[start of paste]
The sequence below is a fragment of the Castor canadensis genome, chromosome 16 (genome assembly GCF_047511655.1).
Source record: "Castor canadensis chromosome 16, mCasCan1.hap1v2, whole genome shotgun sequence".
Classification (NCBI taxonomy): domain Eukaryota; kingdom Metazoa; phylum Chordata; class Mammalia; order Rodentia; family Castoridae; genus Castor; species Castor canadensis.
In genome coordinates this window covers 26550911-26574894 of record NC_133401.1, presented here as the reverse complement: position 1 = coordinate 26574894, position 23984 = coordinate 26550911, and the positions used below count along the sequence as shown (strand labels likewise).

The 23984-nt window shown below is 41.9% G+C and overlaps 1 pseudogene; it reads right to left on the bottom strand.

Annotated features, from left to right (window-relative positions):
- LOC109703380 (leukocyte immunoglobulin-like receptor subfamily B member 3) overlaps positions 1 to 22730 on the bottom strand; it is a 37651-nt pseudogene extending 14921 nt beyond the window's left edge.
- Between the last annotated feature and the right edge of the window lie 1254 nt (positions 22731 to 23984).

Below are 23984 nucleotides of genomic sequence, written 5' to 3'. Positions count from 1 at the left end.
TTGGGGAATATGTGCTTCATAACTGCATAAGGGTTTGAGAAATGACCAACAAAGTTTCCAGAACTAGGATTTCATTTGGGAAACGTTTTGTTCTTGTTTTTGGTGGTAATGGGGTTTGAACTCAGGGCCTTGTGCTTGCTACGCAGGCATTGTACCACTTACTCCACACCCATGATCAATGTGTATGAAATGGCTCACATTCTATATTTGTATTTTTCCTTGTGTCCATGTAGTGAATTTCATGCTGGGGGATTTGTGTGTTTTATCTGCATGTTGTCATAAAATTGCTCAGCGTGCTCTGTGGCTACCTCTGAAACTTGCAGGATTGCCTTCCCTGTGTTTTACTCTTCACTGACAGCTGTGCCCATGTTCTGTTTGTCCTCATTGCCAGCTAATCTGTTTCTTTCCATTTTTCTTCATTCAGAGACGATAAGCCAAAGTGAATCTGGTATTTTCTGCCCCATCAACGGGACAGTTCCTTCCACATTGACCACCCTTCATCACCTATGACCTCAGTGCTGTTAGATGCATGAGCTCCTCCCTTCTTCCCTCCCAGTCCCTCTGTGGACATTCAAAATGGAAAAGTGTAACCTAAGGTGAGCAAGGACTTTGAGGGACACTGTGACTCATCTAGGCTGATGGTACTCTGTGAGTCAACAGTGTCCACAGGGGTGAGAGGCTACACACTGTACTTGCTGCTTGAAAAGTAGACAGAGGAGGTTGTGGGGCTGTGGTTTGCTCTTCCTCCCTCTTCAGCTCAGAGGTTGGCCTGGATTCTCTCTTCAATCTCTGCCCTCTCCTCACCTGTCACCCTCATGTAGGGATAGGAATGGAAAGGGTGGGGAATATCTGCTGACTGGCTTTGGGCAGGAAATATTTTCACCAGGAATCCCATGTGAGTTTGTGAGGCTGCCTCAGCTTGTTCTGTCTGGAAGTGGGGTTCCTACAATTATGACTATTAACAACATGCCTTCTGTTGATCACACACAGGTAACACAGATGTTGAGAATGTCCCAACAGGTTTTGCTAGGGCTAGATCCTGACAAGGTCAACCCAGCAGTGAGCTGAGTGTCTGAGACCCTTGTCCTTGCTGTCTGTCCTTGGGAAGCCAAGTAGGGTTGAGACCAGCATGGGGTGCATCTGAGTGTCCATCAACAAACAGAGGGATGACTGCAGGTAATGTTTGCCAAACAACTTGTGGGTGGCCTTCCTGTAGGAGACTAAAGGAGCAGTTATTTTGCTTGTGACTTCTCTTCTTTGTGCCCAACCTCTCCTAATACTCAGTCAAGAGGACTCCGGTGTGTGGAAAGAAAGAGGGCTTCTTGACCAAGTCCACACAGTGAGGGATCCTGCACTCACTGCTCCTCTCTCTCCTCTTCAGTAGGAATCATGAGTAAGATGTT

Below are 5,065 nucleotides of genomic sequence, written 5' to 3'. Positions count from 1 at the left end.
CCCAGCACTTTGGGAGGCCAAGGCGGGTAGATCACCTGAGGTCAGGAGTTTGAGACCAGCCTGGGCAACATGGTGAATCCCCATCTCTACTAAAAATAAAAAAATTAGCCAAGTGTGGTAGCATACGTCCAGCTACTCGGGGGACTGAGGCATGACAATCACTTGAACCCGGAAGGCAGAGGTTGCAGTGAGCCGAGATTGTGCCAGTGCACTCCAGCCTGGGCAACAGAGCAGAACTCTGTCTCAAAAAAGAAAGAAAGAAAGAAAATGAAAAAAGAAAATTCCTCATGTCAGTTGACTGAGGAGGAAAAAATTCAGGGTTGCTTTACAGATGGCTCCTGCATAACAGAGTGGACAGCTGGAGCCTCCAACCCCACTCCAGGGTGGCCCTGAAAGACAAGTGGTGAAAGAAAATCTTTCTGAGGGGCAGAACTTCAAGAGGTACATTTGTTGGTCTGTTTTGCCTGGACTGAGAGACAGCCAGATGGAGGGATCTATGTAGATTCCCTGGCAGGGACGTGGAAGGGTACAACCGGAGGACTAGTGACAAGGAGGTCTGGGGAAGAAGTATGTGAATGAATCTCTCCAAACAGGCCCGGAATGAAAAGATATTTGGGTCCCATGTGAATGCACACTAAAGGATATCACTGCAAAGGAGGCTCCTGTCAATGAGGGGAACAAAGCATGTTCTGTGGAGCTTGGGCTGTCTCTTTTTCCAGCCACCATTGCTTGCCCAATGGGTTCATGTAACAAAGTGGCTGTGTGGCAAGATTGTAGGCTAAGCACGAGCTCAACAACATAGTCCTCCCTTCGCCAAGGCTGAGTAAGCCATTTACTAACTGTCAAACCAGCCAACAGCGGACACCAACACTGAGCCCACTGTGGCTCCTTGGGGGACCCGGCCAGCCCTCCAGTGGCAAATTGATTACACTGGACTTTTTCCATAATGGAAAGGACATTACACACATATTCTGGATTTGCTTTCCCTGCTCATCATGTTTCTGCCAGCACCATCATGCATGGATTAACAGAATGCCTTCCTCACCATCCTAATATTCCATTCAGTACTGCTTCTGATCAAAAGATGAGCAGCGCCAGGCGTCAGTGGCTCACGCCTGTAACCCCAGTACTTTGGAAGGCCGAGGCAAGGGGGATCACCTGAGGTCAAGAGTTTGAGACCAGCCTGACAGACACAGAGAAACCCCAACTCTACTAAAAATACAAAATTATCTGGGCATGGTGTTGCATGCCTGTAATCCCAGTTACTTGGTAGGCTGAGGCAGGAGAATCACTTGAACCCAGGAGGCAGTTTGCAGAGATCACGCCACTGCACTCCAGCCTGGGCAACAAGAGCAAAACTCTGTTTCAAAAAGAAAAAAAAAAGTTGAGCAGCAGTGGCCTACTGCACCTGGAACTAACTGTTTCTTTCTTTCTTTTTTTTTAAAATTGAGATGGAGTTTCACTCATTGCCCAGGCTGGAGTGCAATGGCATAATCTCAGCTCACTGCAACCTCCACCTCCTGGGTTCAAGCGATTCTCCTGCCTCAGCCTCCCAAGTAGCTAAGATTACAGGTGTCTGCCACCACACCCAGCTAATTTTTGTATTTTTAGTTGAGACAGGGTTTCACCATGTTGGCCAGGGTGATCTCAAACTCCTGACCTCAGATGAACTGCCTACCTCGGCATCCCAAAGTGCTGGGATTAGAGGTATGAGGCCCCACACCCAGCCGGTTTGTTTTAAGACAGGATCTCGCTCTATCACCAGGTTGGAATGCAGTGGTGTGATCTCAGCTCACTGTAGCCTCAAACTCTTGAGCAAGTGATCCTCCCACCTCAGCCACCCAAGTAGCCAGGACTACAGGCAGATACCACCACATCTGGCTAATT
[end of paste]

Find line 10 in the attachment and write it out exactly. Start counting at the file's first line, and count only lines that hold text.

TTGGGGAATATGTGCTTCATAACTGCATAAGGGTTTGAGAAATGACCAACAAAGTTTCCAGAACTAGGATTTCATTTGGGAAACGTTTTGTTCTTGTTTTTGGTGGTAATGGGGTTTGAACTCAGGGCCTTGTGCTTGCTACGCAGGCATTGTACCACTTACTCCACACCCATGATCAATGTGTATGAAATGGCTCACATTCTATATTTGTATTTTTCCTTGTGTCCATGTAGTGAATTTCATGCTGGGGGATTTGTGTGTTTTATCTGCATGTTGTCATAAAATTGCTCAGCGTGCTCTGTGGCTACCTCTGAAACTTGCAGGATTGCCTTCCCTGTGTTTTACTCTTCACTGACAGCTGTGCCCATGTTCTGTTTGTCCTCATTGCCAGCTAATCTGTTTCTTTCCATTTTTCTTCATTCAGAGACGATAAGCCAAAGTGAATCTGGTATTTTCTGCCCCATCAACGGGACAGTTCCTTCCACATTGACCACCCTTCATCACCTATGACCTCAGTGCTGTTAGATGCATGAGCTCCTCCCTTCTTCCCTCCCAGTCCCTCTGTGGACATTCAAAATGGAAAAGTGTAACCTAAGGTGAGCAAGGACTTTGAGGGACACTGTGACTCATCTAGGCTGATGGTACTCTGTGAGTCAACAGTGTCCACAGGGGTGAGAGGCTACACACTGTACTTGCTGCTTGAAAAGTAGACAGAGGAGGTTGTGGGGCTGTGGTTTGCTCTTCCTCCCTCTTCAGCTCAGAGGTTGGCCTGGATTCTCTCTTCAATCTCTGCCCTCTCCTCACCTGTCACCCTCATGTAGGGATAGGAATGGAAAGGGTGGGGAATATCTGCTGACTGGCTTTGGGCAGGAAATATTTTCACCAGGAATCCCATGTGAGTTTGTGAGGCTGCCTCAGCTTGTTCTGTCTGGAAGTGGGGTTCCTACAATTATGACTATTAACAACATGCCTTCTGTTGATCACACACAGGTAACACAGATGTTGAGAATGTCCCAACAGGTTTTGCTAGGGCTAGATCCTGACAAGGTCAACCCAGCAGTGAGCTGAGTGTCTGAGACCCTTGTCCTTGCTGTCTGTCCTTGGGAAGCCAAGTAGGGTTGAGACCAGCATGGGGTGCATCTGAGTGTCCATCAACAAACAGAGGGATGACTGCAGGTAATGTTTGCCAAACAACTTGTGGGTGGCCTTCCTGTAGGAGACTAAAGGAGCAGTTATTTTGCTTGTGACTTCTCTTCTTTGTGCCCAACCTCTCCTAATACTCAGTCAAGAGGACTCCGGTGTGTGGAAAGAAAGAGGGCTTCTTGACCAAGTCCACACAGTGAGGGATCCTGCACTCACTGCTCCTCTCTCTCCTCTTCAGTAGGAATCATGAGTAAGATGTT